Struggles with painting steel: soaks up paint and shows lines from the roller

Solutions: use a foam roller, keep a wet edge (don’t over-roll!), use light pressure (don’t press too hard!), use the right amount of paint (make sure that the roller is evenly coated and roll out on edge of paint tray so it is not dripping). Sand down any awkward lines between coats.

Front door 2

Our Home: The Before

We wanted to make sure that we documented the before very throughly, as this will be our first major home renovation. We own a house in Florida, but putting in new floors, fixing the fence, knocking down some walls, and lots of paint are pretty minor compared to this long-term home renovation project!

Lot size: 1.08 acres

Built in 1951

Vinyl exterior

2040 square feet (approximately 1350 square feet finished)


Main floor (1210 square feet):

  • original hard wood floors with some water damage by windows
  • large family room
  • separate dining room
  • smaller and outdated kitchen (no dishwasher or microwave!)
  • walk in pantry with extremely small doorway
  • small enclosed back porch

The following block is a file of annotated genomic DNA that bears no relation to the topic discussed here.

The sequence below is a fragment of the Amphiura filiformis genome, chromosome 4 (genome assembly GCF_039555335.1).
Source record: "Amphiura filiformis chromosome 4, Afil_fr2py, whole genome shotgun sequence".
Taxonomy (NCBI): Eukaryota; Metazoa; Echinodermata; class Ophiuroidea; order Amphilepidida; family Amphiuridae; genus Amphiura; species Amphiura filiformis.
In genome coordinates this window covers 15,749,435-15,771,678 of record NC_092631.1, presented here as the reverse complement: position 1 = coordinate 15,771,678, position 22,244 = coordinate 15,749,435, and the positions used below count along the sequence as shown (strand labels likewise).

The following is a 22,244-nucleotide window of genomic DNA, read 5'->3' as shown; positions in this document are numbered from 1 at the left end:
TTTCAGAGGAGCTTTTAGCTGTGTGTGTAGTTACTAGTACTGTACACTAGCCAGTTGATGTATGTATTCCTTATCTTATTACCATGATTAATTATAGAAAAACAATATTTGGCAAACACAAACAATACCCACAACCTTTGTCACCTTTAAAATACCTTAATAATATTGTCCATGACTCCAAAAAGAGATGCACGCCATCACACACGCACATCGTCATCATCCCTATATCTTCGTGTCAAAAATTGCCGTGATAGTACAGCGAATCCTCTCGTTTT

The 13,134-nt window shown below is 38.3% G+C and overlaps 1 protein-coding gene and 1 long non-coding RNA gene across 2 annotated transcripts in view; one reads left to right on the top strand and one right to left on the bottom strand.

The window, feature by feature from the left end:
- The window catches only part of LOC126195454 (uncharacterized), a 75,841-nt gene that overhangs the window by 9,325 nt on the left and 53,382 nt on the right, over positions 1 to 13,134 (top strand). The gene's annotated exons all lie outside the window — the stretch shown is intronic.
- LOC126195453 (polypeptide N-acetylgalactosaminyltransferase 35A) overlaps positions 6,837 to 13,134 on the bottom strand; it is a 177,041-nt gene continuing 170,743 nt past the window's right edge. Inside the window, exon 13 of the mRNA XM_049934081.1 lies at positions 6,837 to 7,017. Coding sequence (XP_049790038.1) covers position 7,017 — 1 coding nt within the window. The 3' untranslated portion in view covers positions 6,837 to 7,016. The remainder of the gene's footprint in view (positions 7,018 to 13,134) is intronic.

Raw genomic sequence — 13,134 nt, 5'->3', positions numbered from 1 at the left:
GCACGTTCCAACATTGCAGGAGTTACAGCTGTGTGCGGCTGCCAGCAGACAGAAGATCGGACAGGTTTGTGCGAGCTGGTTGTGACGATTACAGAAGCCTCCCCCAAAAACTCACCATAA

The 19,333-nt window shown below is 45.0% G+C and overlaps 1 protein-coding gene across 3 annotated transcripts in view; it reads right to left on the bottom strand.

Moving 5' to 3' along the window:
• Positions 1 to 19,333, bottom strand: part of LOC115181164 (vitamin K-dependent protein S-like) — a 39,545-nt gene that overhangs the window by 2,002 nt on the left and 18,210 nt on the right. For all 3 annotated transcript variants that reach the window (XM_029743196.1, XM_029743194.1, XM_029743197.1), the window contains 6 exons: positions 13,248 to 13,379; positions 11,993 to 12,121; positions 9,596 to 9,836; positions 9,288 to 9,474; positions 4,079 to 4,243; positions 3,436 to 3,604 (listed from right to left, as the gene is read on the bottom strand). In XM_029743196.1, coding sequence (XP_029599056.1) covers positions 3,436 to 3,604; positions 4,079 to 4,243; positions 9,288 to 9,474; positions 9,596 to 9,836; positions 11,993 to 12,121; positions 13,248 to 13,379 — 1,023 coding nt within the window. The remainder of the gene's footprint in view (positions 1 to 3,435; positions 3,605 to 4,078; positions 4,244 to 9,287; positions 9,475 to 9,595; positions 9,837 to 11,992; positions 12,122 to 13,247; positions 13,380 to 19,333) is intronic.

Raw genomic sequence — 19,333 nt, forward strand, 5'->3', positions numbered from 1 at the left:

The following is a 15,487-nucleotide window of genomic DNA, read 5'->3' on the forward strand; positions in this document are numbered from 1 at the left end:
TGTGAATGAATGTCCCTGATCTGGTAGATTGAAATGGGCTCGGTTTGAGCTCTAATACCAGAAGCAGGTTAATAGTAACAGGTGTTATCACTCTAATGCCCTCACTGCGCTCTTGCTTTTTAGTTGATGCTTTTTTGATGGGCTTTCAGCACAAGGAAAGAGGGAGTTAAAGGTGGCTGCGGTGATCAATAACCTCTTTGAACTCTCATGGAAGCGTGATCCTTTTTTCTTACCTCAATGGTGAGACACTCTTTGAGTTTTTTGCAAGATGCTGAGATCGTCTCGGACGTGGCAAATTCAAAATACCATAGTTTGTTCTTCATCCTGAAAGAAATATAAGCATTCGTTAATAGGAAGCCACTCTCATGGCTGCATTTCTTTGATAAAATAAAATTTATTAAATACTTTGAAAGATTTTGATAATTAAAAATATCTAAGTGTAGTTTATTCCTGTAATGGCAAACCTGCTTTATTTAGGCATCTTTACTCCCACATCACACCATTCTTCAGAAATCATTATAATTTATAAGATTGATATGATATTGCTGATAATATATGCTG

• 1 full bath that could be reconfigured for better use of space
  • 2 bedrooms (1 quite small but will work for a nursery!)
  • single pane non-tempered windows painted shut
  • some damaged sockets and non-grounded sockets


Daylight basement:

  • washer and dryer hookups
  • 1 bedroom
  • 3/4 bath
  • long and skinny storage room
  • walkout to small patio space under 1st floor deck
  • knob and tube wiring visible in unfinished ceilings

Detached 2 car garage

  • 1 door is set up with garage door opener but does not work


Upcoming Projects

Our first project will be replacing the front door. We are planning to paint the front door bright red (the color red is said to bring prosperity and adds a much needed pop of color). We are hoping that our next project will be to refinish the hardwood floors on the first floor before we get our furniture moved in.